HARRISBURG, PA — The Commonwealth Foundation joined Sen. Jeff Piccola, Rep. Eugene DePasquale, and several other lawmakers and reform groups in calling for a Special Session to address important legislative and government integrity reforms.
The recent “Bonusgate” indictments revealed only the latest abuse of power by elected officials and government employees. Sen. Vince Fumo will go on trial in September facing charges that he defrauded the state Senate, a museum, and a nonprofit. Former Rep. Jeff Habay will soon begin serving his prison sentence for using state workers to do campaign work and lying about an alleged anthrax mailing from a political opponent. And the 2005 pay raise—since repealed and ruled unconstitutional—ignited a popular revolt, throwing out a number of lawmakers. Yet none of these past abuses, crimes, and punishments has led to substantive legislative or constitutional reform in Harrisburg.
“The pursuit of solutions to our state’s most pressing policy problems has become secondary to the pursuit of personal gain and self-preservation by a select few with the complicity of too many,” said Matthew Brouillette, president and CEO of the Commonwealth Foundation. “The ideal of public service has been replaced with a culture of self-service.”
“Legislation that would impose term limits on legislators, reform the redistricting process, eliminate the sine die session, ban the use of political bonuses, and so forth have all been stymied,” said Brouillette. “Good reform ideas are typically being killed by committee chairs and legislative leaders before rank-and-file members are permitted to debate and vote on them.”
“A special session on government reform is needed to move this process forward and force lawmakers to deal with the most critical reforms,” Brouillette added, “We praise the efforts of Sen. Piccola, Rep. DePasquale, and other legislators joining in the call for a Special Session on Public Integrity, and hope more of their colleagues will join them.”
Gov. Ed Rendell has stated he will not call a Special Session until his policy agenda is passed by the General Assembly. But Brouillette said, “We must restore the integrity of our state government before we can have a fair discussion on the important policy issues of our day. Gov. Rendell’s attempt to exploit corruption in government to further his proposals does a disservice to all Pennsylvanians. Good government should never be sacrificed for a political agenda.”
Among the reforms the Commonwealth Foundation would like to see addressed in a Special Session are:
Term Limits – Pennsylvania currently limits the number of terms the governor can serve. Similar limits should be placed on members of the General Assembly, such as currently exists in 15 other states.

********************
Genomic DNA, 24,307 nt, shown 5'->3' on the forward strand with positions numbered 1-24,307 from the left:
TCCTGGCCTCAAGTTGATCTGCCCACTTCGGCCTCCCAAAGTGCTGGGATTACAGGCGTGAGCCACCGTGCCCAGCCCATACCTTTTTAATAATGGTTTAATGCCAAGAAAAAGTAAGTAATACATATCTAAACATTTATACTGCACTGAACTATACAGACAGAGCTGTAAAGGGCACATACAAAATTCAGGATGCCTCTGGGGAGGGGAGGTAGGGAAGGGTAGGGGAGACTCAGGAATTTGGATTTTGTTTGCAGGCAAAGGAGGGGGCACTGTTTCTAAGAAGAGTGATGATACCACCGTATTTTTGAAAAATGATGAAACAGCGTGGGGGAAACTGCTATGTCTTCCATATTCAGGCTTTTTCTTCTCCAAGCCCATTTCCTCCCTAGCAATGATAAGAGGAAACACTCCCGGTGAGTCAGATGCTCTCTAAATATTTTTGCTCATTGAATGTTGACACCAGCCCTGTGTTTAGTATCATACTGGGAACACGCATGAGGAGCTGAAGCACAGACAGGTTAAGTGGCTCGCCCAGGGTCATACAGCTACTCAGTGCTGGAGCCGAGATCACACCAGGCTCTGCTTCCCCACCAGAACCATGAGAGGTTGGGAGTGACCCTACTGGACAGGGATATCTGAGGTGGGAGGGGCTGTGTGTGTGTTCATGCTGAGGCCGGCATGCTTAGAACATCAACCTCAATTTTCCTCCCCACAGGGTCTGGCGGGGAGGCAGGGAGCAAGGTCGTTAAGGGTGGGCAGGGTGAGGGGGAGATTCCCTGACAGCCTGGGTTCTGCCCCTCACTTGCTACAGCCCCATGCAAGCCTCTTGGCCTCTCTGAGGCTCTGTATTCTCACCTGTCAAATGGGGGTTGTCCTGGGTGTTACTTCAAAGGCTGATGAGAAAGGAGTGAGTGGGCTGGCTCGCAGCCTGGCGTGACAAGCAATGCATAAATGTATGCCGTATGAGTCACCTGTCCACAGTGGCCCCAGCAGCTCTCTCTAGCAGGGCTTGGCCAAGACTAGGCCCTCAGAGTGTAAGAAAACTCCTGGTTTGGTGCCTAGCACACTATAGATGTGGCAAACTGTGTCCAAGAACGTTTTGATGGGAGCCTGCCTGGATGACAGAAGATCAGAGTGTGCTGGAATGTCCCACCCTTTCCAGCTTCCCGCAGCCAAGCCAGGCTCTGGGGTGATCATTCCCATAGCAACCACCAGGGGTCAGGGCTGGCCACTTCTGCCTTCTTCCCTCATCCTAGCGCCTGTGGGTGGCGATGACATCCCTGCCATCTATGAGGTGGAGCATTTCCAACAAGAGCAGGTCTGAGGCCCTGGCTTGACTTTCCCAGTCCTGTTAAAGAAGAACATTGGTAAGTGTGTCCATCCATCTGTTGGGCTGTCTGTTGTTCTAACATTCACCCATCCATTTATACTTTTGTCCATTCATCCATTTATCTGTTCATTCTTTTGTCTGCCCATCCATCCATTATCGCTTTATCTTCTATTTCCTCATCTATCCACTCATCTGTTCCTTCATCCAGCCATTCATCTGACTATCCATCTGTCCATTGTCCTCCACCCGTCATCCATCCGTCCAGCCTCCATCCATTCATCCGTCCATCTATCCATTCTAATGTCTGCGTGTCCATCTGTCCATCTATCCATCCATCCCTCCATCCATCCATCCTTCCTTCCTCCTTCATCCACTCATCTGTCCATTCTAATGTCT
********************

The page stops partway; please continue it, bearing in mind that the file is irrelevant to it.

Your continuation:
Session Limits – Pennsylvania is one of only four “full-time” state legislatures with an unlimited number of session days. Limiting the number of session days, coupled with limited terms, will return Pennsylvania to a citizen-led legislature. Texas, for example, has nearly double the population of Pennsylvania yet its legislature meets for only a limited period every other year.
Redistricting – Instead of voters choosing their politicians, the current redistricting process allows politicians to pick their voters. This has contributed to unprecedented levels of uncompetitive elections, which serve to protect incumbents and entrench partisan control of legislative districts. This process should be stripped of its purely political and personal nature.
Initiative, Referendum and Recall – Twenty-four states have the initiative process whereby citizens can enact laws and/or constitutional amendments, as well as reject laws or amendments of the legislature and recall elected officials. This is not a devolution of our representative democracy, as some might argue, but an important check and balance of the people on their elected representatives.
Compensation – The ideals of “public service” should be restored through a reassessment of the compensation and benefits provided to public servants through an independent means. Many models exist in other legislative bodies that could be adapted for our purposes.
Limited Constitutional Convention – Perhaps the most important proposal that can be addressed with a special session is calling a constitutional convention limited to addressing structural changes to our governmental processes.
Brouillette said, “Given the lack of reform in the three years since the pay raise, it appears that the restoration of integrity in state government will come about only if citizens lead the way. While we continue to hope that Harrisburg will reform itself, we don’t believe Pennsylvanians should have to wait any longer for good, open, transparent, and accountable government.”
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The Commonwealth Foundation (www.commonwealthfoundation.org) is an independent, non-profit public policy research and educational institute based in Harrisburg, PA.
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